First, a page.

• Hundreds of millions of documents, reports, project data, lessons learned,
scientific research, medical analysis, geo spatial data, IT logs, etc., are stored
• The data is growing in terms of variety, velocity, volume, value and veracity
• Accessibility to Engineering data sources
• Visibility is limited
To convert data to knowledge a convergence of Knowledge
Management, Informatics and Data Science is necessary.
• The people, processes, and technology of designing, implementing, and applying the
intellectual infrastructure of organizations.
• What is an intellectual infrastructure?
• The set of activities to create, capture, organize, analyze, visualize, present, and utilize
the information part of the information age..
• Information + Contexts = Knowledge
• Knowledge Management + Informatics + Data Science = Knowledge Architecture
• KM without Informatics is empty (Strategy Only)
• Informatics without KM is blind (IT based KM)
• Data Science transforms your data to knowledge
“We have an opportunity for everyone in the world to have access to all
the world’s information. This has never before been possible. Why is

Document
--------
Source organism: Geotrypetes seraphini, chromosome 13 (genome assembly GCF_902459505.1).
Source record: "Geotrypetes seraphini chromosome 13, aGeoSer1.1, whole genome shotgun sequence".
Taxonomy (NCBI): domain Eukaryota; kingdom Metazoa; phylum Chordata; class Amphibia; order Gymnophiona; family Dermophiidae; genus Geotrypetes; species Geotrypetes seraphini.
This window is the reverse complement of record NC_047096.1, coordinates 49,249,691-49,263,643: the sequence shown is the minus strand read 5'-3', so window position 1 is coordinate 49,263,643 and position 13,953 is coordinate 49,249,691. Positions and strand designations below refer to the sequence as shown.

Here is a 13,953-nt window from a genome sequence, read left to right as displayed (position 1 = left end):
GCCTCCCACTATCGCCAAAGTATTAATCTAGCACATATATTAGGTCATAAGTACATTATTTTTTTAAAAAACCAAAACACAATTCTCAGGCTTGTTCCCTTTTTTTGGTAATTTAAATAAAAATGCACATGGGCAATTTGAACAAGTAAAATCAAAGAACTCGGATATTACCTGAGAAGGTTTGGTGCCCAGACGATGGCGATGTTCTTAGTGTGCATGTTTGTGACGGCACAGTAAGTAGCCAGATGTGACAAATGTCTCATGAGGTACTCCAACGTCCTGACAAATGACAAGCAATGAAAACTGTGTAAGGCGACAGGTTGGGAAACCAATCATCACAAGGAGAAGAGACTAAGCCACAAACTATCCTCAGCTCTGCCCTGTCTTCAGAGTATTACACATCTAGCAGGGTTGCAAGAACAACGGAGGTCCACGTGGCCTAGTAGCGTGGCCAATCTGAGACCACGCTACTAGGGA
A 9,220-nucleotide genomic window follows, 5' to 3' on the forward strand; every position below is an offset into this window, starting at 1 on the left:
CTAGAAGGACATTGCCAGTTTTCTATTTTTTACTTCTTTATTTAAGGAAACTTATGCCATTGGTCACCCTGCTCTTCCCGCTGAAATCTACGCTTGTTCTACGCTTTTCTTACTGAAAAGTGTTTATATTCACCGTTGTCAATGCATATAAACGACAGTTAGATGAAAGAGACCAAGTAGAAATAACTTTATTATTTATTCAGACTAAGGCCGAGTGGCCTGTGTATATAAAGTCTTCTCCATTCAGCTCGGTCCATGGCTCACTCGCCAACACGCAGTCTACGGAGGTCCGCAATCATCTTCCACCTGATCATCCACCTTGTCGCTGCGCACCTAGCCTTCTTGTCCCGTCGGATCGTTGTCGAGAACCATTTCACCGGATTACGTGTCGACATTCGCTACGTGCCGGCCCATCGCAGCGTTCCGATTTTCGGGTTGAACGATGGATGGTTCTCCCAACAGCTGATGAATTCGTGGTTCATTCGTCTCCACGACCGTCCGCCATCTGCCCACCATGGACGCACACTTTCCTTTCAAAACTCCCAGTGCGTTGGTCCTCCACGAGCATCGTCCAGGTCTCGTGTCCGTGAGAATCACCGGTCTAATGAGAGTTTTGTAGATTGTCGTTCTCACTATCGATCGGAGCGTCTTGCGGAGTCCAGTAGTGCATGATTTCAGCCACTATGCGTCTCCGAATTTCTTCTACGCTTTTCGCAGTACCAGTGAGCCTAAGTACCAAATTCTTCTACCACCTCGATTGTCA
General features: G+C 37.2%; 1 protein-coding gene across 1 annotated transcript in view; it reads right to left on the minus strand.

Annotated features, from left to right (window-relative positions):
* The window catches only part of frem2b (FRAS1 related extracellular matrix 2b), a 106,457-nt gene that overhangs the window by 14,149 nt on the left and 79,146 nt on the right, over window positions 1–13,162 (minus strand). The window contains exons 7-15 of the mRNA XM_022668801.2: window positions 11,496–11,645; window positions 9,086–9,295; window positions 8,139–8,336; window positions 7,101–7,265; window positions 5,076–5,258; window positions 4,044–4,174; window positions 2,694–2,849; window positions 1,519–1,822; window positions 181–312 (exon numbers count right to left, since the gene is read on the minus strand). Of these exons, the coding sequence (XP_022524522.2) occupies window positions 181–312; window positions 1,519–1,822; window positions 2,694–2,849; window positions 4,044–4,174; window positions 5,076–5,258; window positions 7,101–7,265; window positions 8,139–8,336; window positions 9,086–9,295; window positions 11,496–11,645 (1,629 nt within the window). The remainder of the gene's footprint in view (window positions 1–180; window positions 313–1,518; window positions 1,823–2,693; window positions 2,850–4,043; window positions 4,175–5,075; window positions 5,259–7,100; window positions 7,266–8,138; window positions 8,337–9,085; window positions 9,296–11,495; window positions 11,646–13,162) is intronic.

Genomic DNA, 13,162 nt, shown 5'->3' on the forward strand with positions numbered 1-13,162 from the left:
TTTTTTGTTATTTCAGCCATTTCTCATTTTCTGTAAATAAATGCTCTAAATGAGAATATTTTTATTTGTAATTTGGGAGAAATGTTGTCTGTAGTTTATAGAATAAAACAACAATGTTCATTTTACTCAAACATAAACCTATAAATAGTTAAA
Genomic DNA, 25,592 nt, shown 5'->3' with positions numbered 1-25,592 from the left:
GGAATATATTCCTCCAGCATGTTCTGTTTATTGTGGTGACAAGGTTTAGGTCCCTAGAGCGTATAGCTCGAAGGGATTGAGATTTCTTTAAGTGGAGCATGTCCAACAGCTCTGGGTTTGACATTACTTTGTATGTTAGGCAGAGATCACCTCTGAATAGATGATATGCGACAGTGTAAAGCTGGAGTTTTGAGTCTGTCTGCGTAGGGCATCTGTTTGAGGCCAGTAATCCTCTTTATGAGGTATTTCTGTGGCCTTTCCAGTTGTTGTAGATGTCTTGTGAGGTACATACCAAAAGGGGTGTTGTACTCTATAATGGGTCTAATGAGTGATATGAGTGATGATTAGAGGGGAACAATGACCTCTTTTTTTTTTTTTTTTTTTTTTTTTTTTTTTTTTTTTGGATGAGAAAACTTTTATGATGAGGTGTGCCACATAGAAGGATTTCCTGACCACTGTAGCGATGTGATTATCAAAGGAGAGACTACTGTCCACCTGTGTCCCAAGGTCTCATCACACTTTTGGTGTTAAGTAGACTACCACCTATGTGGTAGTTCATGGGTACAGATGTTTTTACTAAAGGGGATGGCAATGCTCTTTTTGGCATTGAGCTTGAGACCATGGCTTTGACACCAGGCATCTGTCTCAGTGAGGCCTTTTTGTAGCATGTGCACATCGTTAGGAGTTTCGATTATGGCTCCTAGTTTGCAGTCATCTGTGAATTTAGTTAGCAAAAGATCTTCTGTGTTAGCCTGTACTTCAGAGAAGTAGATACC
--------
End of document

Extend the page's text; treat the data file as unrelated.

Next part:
ubiquitous information so profound? It is a tremendous equalizer.
Information is power.”
ERIC SCHMIDT (FORMER CEO OF GOOGLE)
Topic models are based upon the idea that documents are mixtures of
topics, where a topic is a probability distribution over words.
LDA Model from Blei (2011)
David Blei homepage - http://www.cs.columbia.edu/~blei/topicmodeling.htmlBlei, David M. 2011. “Introduction to Probabilistic Topic Models.” Communications of the ACM.
CORRELATION BY CATEGORY
To find the per-document probabilities we extract theta from the fitted model’s
Using mean of theta by years to trend topics
WHAT COULD YOU ACCOMPLISH IF YOU COULD:
• Empower faster and more informed decision-making
• Leverage lessons of the past to minimize waste, rework,
re-invention and redundancy
• Reduce the learning curve for new employees
• Enhance and extend existing content and document
David Meza – firstname.lastname@example.org
Twitter - @davidmeza1
Linkedin - https://www.linkedin.com/pub/david-meza/16/543/50b
Github – davidmeza1